Amid a post-COVID spike in domestic violence, the WomenShelter of Long Beach is providing resources for victims

One of the side effects of COVID was the impact on local domestic violence shelters—limiting how many people they could host at one time.

What was happening behind closed doors as the world was on lockdown has been called the “shadow pandemic” by the United Nations after a study done by the National Coalition Against Domestic Violence reported a 34.9 % increase in domestic violence globally after lockdown restrictions were removed.

The National Commission on COVID-19 and Criminal Justice reported an increase in the United States of just over 8% since lockdowns have been removed. 

It’s a troubling statistic, but it doesn’t exist in isolation. The National Coalition Against Domestic Violence reports that 34.9% of California women and 31.1% of California men experience intimate partner physical or sexual violence or stalking in their lifetimes. The study also says domestic violence homicides accounted for 10.7% of all California homicides in 2018.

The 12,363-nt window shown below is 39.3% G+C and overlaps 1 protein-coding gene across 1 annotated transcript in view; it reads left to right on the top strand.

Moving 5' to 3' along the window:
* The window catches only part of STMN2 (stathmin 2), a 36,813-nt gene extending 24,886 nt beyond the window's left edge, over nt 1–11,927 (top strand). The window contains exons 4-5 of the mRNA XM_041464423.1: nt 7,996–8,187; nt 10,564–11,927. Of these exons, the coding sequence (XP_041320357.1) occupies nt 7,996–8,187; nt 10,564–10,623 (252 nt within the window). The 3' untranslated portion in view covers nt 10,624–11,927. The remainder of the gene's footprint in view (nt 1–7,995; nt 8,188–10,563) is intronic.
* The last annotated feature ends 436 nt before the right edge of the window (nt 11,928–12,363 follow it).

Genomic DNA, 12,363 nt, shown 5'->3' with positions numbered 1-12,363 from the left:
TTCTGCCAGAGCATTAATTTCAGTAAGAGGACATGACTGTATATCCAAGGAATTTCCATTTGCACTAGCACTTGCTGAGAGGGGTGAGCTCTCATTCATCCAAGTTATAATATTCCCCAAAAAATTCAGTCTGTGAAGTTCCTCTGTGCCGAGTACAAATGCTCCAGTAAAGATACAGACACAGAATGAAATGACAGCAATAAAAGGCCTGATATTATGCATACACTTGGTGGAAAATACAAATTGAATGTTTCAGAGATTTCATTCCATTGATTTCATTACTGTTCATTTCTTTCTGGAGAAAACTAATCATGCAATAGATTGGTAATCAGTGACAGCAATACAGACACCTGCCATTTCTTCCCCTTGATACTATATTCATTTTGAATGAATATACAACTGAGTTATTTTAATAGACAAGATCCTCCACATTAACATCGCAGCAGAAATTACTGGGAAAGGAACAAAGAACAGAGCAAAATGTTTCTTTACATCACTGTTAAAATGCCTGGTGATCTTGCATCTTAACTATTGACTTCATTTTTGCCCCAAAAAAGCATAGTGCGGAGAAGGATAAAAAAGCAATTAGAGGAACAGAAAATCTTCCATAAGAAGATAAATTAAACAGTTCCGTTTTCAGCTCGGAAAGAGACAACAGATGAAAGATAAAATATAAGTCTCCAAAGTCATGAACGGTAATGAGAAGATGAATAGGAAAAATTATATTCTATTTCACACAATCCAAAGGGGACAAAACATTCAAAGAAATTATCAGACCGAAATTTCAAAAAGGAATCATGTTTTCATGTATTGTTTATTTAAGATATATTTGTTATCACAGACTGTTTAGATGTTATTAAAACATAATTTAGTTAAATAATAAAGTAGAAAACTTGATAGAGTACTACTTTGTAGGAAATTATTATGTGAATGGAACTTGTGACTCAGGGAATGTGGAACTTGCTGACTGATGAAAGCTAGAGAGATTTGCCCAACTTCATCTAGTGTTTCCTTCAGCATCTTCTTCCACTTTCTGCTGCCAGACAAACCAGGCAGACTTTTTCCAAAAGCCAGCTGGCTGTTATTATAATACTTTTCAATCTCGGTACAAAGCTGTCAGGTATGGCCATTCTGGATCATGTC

Is the answer to tell victims to “just leave” when they find themselves in a domestic violence situation? If there are children involved or if the abuser controls the money, is leaving that simple?

On today’s episode of “The Word” podcast, Liliana Lopez, the director of programs at the WomenShelter of Long Beach, is going to answer those questions and provide resources for those who need assistance.

Ronnie Maynard is finding his way out of homelessness at 65

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Jackie Rae is a multimedia reporter for the Long Beach Post who joined in May 2021.
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